Cheers! A quick mulled ale to ward off the late winter cold
After seven years of Cheers episodes featuring Tammy Coxen with Tammy’s Tastings and Lester Graham with Michigan Radio, this is the last segment.
Both Tammy and Lester have enjoyed exploring Michigan’s growing craft cocktail movement, the development of top notch mixologists, and the rapid growth of distilleries that are already producing some of the world’s finest spirits as evidenced by the national and international awards some of them have received.
Before Cheers! began, both Lester and Tammy were reporting on the early days of distilling in Michigan. In May of 2013 they were interviewing the Kris Berglund, founder of the Michigan State University’s Artisan Distilling Program where many of the state’s distillers learned their craft. It was while visiting there that they met the head distiller of the yet to be opened Detroit City Distilling, which was one of the few new businesses opening in a city that was going through bankruptcy.
It’s been a learning experience; it’s been fun; it’s been a bit of good news when the world is so full of horrible news.
Tammy and Lester want to thank everyone who has enjoyed Cheers! on Michigan Radio. Many people who don’t drink at all have said they still listened just for the fun of it.
Let’s go out with something new!
I’ve seen Tammy flame a drink. I’ve seen her smoke a drink. I’ve seen her heat up cider to add to a drink. But, I have never seen her put ale and spices in a saucepan and put it on the stove.
“You know how people visit for the holidays and they leave stuff,” Tammy asked.
She had leftover beer, North Peak Brewing Company’s Blitzen Festivus Ale made in Traverse City. She decided to make a mulled ale.
“With most mulled ales, you’re going to put everything on the stove and mull it for a long period of time like you would for a mulled wine,” Tammy said, adding that she didn’t want to make me wait 20 minutes.
She used a recipe from Cocktails On Tap by Jacob Grier, a Portland, Oregon bartender and author.
“This one uses ground spices. You can kind of mix and match to your liking,” Tammy said.
Using ground spices infuses the flavor into the ale as it’s comes to heat. Tammy used a pinch each of cloves, ginger, cinnamon, and nutmeg, plus about a tablespoon and a half of brown sugar with the can of beer.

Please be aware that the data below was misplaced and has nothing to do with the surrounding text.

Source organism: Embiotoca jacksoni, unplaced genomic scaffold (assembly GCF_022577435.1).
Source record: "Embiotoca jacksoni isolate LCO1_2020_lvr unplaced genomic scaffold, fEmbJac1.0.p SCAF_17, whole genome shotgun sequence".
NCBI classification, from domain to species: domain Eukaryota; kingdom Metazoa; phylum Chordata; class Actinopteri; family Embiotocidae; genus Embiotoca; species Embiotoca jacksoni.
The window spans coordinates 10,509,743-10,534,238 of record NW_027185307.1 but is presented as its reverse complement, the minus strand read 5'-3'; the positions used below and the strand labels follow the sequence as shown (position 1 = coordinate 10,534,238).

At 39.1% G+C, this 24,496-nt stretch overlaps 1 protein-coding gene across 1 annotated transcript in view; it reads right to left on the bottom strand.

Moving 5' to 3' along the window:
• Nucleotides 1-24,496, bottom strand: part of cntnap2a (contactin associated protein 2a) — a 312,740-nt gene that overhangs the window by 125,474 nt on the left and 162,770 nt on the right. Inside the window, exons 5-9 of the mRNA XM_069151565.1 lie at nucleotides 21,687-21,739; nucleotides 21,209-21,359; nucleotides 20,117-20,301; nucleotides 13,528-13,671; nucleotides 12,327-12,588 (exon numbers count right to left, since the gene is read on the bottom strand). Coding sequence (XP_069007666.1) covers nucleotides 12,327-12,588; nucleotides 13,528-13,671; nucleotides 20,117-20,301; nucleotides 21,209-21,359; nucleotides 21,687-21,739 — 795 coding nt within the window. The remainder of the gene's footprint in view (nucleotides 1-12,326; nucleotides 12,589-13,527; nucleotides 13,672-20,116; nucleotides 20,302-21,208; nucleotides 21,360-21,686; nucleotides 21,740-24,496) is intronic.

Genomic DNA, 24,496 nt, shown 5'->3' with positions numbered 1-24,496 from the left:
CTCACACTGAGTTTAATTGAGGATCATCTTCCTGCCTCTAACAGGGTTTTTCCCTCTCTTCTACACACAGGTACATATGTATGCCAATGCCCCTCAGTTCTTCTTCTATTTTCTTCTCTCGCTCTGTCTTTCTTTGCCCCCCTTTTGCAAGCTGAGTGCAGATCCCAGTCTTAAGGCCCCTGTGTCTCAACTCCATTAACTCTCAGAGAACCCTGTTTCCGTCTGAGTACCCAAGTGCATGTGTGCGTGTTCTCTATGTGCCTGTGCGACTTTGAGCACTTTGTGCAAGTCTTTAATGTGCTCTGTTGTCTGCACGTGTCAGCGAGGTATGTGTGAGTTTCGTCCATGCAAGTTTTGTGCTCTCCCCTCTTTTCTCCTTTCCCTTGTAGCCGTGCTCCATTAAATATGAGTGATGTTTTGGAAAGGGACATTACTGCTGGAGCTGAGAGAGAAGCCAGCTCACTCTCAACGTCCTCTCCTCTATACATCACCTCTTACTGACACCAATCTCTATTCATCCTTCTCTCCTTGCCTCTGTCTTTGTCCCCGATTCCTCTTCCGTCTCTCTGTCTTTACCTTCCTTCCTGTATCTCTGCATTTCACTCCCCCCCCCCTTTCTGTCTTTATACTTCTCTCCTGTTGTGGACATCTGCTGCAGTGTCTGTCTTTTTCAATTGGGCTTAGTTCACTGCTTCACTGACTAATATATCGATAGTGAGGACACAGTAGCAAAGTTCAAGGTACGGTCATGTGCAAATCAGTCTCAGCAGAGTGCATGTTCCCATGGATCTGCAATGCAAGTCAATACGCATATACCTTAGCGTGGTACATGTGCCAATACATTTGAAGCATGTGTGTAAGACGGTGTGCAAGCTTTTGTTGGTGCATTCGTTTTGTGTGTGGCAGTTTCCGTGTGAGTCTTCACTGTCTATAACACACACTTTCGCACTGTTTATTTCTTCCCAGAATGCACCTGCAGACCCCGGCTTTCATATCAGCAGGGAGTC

After she took it off the heat, she added some Fox River whiskey from Ann Arbor Distilling.
“The original recipe called for cognac or brandy. We do have some Michigan brandies, but I don’t have any of them. I chose the Fox River because it’s 80 proof, a little bit mellower, and I thought it would play nicely with the beer,” Tammy said. The recipe also called for an orange garnish. Tammy had lemon.
Obviously the recipe is really flexible. You can make it your own. Tammy said just use some kind of medium beer. Don’t use an IPA. Add some kind of citrus, whatever spices you like, and a distilled spirit. Add sugar to taste.
Quick Mulled Ale
- 12 ounces can or bottle of beer (we used Festivus from North Peak Brewing,original recipe called for an English-style ale)
- 1.5 tablespoons brown sugar
- Pinch each of ground clove, ginger, cinnamon and grated nutmeg
- 1.5 to 2 ounces spirit of your choice (we used Fox River Michigan Whiskey from Ann Arbor Distilling Company)
- Garnish: 1 thin lemon or orange wheel
Preheat a large mug or other serving glass by filling with hot orboiling water and setting aside. Meanwhile, combine all except
ingredients except spirit and garnish in a saucepan and heat until hot
drinking temperature but not boiling. Empty water from pre-heated
glass and pour mulled beer into it. Add spirit and garnish.
Note: This makes a generous amount and could easily be split into two servings!
Tammy Coxen and Lester Graham are the authors of Cheers to Michigan: A Celebration of Cocktail Culture and Craft Distillers from the University of Michigan Press. The book is based on the Cheers! episodes heard on Michigan Radio.